Tagged Excel

Compile error: Microsoft.Office.Interop.Excel…

A few months ago I wrote a post on how to convert Excel documents to PDF with X++. Well, that piece of code made it into production! :) But I just notice it does not necessarily compile with Ax Build. :(

The code:
Excel Interop error

The error:
The xlApp declaration does not compile because Excel is not installed on the server and AX build can only be completed on the server. If you compile this same piece of code in the AOT on a server that has Excel installed, it compiles without a problem.

Excel Interop syntax error

My solution(s):

  • Install Excel on the server. I am not sure if this will allow AX Build to compile the code, but at least you can then open the AOT after AX build on the sever and compile like I described here.
  • Since I could not install Excel on the server, I did the following:
    1. Compile with AX Build on the server.
    2. If you have a compile error related to Microsoft.Office.Interop.Excel, start the server and open the AOT on a terminal server that has Excel installed.
    3. Compile the code with normal F7 compile.
    4. Compile the CIL on the terminal server.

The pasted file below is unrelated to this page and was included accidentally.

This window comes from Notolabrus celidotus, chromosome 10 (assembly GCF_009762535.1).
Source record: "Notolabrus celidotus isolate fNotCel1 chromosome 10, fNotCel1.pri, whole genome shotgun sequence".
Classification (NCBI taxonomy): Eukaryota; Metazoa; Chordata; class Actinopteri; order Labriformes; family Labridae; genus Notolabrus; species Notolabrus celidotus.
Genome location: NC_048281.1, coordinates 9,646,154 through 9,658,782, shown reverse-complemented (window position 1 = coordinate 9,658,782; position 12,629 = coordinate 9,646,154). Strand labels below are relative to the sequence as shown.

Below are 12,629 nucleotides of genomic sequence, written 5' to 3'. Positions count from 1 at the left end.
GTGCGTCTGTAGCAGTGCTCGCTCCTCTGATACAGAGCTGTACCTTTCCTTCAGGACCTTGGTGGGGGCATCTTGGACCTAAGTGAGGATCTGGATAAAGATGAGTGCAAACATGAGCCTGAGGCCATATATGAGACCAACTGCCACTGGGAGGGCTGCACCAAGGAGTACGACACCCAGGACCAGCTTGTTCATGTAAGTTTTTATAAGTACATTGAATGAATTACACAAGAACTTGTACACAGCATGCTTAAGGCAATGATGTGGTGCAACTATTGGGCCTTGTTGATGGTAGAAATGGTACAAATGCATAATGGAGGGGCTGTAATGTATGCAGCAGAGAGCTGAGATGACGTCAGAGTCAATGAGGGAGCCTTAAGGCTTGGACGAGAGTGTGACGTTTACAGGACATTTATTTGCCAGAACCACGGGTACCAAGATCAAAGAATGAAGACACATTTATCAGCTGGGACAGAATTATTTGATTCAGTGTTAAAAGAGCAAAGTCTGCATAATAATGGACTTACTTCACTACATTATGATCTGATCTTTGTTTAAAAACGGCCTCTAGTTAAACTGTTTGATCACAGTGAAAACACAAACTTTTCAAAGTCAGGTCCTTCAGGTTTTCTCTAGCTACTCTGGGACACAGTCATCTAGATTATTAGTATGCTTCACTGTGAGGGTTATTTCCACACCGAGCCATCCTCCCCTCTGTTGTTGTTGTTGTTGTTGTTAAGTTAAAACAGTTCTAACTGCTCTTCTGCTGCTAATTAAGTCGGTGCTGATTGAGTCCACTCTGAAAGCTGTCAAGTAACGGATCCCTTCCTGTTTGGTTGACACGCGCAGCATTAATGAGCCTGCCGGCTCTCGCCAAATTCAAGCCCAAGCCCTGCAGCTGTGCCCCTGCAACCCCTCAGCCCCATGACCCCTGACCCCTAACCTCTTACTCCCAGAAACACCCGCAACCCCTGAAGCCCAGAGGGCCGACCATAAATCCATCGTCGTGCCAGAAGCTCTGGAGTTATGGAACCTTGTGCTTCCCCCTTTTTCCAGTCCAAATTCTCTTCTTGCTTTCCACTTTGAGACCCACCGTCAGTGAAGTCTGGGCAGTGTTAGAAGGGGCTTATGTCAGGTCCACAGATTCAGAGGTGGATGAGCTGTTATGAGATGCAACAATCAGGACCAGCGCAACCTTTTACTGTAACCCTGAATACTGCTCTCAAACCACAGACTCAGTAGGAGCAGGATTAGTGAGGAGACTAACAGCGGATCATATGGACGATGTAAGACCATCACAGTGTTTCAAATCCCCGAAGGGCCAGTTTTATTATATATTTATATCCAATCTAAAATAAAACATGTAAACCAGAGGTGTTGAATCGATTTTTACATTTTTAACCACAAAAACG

Hope that helps! Let me know in the comments if you know of a better way to solve this.

Workbook.ExportAsFixedFormat in Microsoft Dynamics AX

How to export a file to PDF in Dynamics AX

Microsoft has an extremely useful .NET method named ExportAsFixedFormat() for exporting office files to PDF. For example, you can invoke the ExportAsFixedFormat() method on an Excel Workbook object and a PDF file is then created in the folder of your choice.

Unfortunately the documentation on how to use this in function in Dynamics AX is a little lacking. In the .NET documentation most of the parameters are described as optional, while in Dynamics AX you have to pass all the parameters.

The last parameter is a pointer to the FixedFormatExt class. It is not necessary to pass an actual value, but the method does not accept null. Saveen Reddy describes in this post how to pass an empty value in C#. In Dynamics AX is even more tricky, since you do not have access to System.Reflection.Missing.Value. You need to create an object like this:

  1.     System.Type                  type           = System.Type::GetType("System.Reflection.Missing");
  2.     System.Reflection.FieldInfo  info           = type.GetField("Value");
  3.     System.Object                missingVariant = info.GetValue(null);

The final job is below, notice:

  1. All the parameters are passed, none are optional (line 32)
  2. The last parameter is a ‘null’ object that uses System.Reflection.Missing (lines 20-22)
  3. The method is in a try and is followed by a catch for a CLRError. This makes debugging much easier since it displays the .NET error which would otherwise not have been shown (lines 42-54 )
  4. I have used System.Type since I was worried AX variables might confuse .NET. As far as I know you could use normal AX str and int variables (lines 13-18)

  1. static void ExcelExportPDFAsFixedFormat(Args _args)